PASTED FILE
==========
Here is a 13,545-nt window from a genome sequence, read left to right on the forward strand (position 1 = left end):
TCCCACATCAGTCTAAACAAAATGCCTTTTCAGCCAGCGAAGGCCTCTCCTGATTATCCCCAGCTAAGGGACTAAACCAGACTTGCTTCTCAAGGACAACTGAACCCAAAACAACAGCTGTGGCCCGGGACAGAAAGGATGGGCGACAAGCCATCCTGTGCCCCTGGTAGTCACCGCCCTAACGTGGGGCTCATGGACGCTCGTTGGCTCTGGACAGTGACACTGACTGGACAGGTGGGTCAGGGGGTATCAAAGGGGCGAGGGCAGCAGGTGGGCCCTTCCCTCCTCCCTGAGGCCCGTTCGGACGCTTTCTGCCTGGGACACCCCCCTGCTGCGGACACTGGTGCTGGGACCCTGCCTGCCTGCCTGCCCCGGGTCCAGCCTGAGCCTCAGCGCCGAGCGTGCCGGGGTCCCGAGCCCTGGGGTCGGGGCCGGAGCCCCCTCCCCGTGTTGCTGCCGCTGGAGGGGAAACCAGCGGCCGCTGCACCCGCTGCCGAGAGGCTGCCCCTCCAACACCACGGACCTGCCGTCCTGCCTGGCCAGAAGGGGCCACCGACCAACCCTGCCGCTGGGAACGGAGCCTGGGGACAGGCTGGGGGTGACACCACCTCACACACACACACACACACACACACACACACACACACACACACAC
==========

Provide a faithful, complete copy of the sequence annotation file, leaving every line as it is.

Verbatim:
Here is a 13,545-nt window from a genome sequence, read left to right on the forward strand (position 1 = left end):
TCCCACATCAGTCTAAACAAAATGCCTTTTCAGCCAGCGAAGGCCTCTCCTGATTATCCCCAGCTAAGGGACTAAACCAGACTTGCTTCTCAAGGACAACTGAACCCAAAACAACAGCTGTGGCCCGGGACAGAAAGGATGGGCGACAAGCCATCCTGTGCCCCTGGTAGTCACCGCCCTAACGTGGGGCTCATGGACGCTCGTTGGCTCTGGACAGTGACACTGACTGGACAGGTGGGTCAGGGGGTATCAAAGGGGCGAGGGCAGCAGGTGGGCCCTTCCCTCCTCCCTGAGGCCCGTTCGGACGCTTTCTGCCTGGGACACCCCCCTGCTGCGGACACTGGTGCTGGGACCCTGCCTGCCTGCCTGCCCCGGGTCCAGCCTGAGCCTCAGCGCCGAGCGTGCCGGGGTCCCGAGCCCTGGGGTCGGGGCCGGAGCCCCCTCCCCGTGTTGCTGCCGCTGGAGGGGAAACCAGCGGCCGCTGCACCCGCTGCCGAGAGGCTGCCCCTCCAACACCACGGACCTGCCGTCCTGCCTGGCCAGAAGGGGCCACCGACCAACCCTGCCGCTGGGAACGGAGCCTGGGGACAGGCTGGGGGTGACACCACCTCACACACACACACACACACACACACACACACACACACACACACAC